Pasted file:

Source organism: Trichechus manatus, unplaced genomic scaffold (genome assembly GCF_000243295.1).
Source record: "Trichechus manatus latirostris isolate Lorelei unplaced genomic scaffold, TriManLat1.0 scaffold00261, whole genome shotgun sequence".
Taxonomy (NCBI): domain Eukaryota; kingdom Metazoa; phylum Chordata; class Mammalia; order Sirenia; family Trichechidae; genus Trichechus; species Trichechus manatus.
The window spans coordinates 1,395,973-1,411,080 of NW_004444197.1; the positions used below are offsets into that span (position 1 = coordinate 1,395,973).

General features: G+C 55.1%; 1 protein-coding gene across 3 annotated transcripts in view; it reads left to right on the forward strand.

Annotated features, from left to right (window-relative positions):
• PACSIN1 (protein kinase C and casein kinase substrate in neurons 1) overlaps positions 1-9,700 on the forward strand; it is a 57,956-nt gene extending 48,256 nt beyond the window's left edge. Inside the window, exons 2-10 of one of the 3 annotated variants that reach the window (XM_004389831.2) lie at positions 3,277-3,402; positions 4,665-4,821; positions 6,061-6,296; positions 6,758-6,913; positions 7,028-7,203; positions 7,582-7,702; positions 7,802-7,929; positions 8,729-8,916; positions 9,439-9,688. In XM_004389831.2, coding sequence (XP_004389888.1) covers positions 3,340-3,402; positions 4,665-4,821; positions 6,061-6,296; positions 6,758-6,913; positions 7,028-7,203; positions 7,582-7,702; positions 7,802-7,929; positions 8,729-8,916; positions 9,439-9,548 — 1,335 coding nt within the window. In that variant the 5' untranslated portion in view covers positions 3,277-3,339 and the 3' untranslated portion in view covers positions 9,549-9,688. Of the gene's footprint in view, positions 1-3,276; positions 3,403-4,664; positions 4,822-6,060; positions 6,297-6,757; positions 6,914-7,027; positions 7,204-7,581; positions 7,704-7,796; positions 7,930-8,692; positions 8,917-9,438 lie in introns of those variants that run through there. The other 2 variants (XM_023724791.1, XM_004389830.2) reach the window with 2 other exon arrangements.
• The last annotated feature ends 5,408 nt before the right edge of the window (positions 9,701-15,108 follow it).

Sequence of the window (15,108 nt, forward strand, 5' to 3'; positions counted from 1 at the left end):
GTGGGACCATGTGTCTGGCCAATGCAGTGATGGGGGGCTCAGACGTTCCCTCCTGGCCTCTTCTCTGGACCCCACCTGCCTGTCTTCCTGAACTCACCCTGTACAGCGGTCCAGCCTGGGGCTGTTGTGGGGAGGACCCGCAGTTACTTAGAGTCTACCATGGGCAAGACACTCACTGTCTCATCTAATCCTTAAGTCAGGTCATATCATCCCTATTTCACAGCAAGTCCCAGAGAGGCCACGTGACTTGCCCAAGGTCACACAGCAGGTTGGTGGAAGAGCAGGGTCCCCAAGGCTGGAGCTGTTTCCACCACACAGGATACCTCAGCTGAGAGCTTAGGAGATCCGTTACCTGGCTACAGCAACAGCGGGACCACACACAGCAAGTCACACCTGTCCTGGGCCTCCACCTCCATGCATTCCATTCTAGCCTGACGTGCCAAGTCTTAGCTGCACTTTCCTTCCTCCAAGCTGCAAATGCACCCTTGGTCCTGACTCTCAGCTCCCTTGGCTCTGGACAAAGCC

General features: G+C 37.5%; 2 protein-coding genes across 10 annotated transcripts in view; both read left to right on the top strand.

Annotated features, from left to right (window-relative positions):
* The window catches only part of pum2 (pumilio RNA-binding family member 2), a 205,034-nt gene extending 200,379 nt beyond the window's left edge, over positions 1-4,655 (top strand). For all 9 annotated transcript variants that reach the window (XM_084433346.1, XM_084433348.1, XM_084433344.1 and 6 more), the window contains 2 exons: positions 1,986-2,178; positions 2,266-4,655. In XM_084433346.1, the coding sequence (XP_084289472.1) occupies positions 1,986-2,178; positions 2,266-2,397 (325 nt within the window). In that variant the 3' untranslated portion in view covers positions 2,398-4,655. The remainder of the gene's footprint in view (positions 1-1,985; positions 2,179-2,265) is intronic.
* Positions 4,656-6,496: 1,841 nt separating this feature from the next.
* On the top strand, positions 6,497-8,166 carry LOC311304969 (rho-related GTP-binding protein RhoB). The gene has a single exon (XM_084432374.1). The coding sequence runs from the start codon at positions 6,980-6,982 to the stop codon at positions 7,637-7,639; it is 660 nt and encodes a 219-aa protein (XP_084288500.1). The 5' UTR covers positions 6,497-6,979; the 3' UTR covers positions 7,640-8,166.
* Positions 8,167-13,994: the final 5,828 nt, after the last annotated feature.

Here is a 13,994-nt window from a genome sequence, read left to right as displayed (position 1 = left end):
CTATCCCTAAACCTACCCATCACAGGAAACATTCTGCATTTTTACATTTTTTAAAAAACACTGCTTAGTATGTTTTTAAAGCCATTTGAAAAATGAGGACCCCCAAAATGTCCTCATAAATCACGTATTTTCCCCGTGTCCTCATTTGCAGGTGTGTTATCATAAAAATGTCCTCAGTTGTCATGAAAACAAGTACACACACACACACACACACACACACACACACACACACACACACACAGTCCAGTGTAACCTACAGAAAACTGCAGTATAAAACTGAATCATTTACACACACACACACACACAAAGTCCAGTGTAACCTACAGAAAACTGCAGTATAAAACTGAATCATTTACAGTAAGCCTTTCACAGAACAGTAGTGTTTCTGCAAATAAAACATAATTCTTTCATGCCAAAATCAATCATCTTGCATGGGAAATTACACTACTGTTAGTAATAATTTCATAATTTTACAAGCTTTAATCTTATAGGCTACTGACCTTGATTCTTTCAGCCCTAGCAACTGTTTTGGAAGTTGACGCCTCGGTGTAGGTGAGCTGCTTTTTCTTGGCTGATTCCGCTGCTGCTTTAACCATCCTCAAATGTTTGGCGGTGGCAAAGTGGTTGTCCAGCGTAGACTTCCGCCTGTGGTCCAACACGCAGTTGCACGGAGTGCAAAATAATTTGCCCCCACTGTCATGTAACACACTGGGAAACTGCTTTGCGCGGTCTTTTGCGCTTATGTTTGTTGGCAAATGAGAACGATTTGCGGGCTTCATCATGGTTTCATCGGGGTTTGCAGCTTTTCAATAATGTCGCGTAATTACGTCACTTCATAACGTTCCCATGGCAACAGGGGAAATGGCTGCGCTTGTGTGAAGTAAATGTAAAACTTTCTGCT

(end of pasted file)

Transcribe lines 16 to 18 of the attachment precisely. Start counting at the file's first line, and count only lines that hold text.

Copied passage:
* Positions 8,167-13,994: the final 5,828 nt, after the last annotated feature.

Here is a 13,994-nt window from a genome sequence, read left to right as displayed (position 1 = left end):
CTATCCCTAAACCTACCCATCACAGGAAACATTCTGCATTTTTACATTTTTTAAAAAACACTGCTTAGTATGTTTTTAAAGCCATTTGAAAAATGAGGACCCCCAAAATGTCCTCATAAATCACGTATTTTCCCCGTGTCCTCATTTGCAGGTGTGTTATCATAAAAATGTCCTCAGTTGTCATGAAAACAAGTACACACACACACACACACACACACACACACACACACACACACACACAGTCCAGTGTAACCTACAGAAAACTGCAGTATAAAACTGAATCATTTACACACACACACACACACAAAGTCCAGTGTAACCTACAGAAAACTGCAGTATAAAACTGAATCATTTACAGTAAGCCTTTCACAGAACAGTAGTGTTTCTGCAAATAAAACATAATTCTTTCATGCCAAAATCAATCATCTTGCATGGGAAATTACACTACTGTTAGTAATAATTTCATAATTTTACAAGCTTTAATCTTATAGGCTACTGACCTTGATTCTTTCAGCCCTAGCAACTGTTTTGGAAGTTGACGCCTCGGTGTAGGTGAGCTGCTTTTTCTTGGCTGATTCCGCTGCTGCTTTAACCATCCTCAAATGTTTGGCGGTGGCAAAGTGGTTGTCCAGCGTAGACTTCCGCCTGTGGTCCAACACGCAGTTGCACGGAGTGCAAAATAATTTGCCCCCACTGTCATGTAACACACTGGGAAACTGCTTTGCGCGGTCTTTTGCGCTTATGTTTGTTGGCAAATGAGAACGATTTGCGGGCTTCATCATGGTTTCATCGGGGTTTGCAGCTTTTCAATAATGTCGCGTAATTACGTCACTTCATAACGTTCCCATGGCAACAGGGGAAATGGCTGCGCTTGTGTGAAGTAAATGTAAAACTTTCTGCT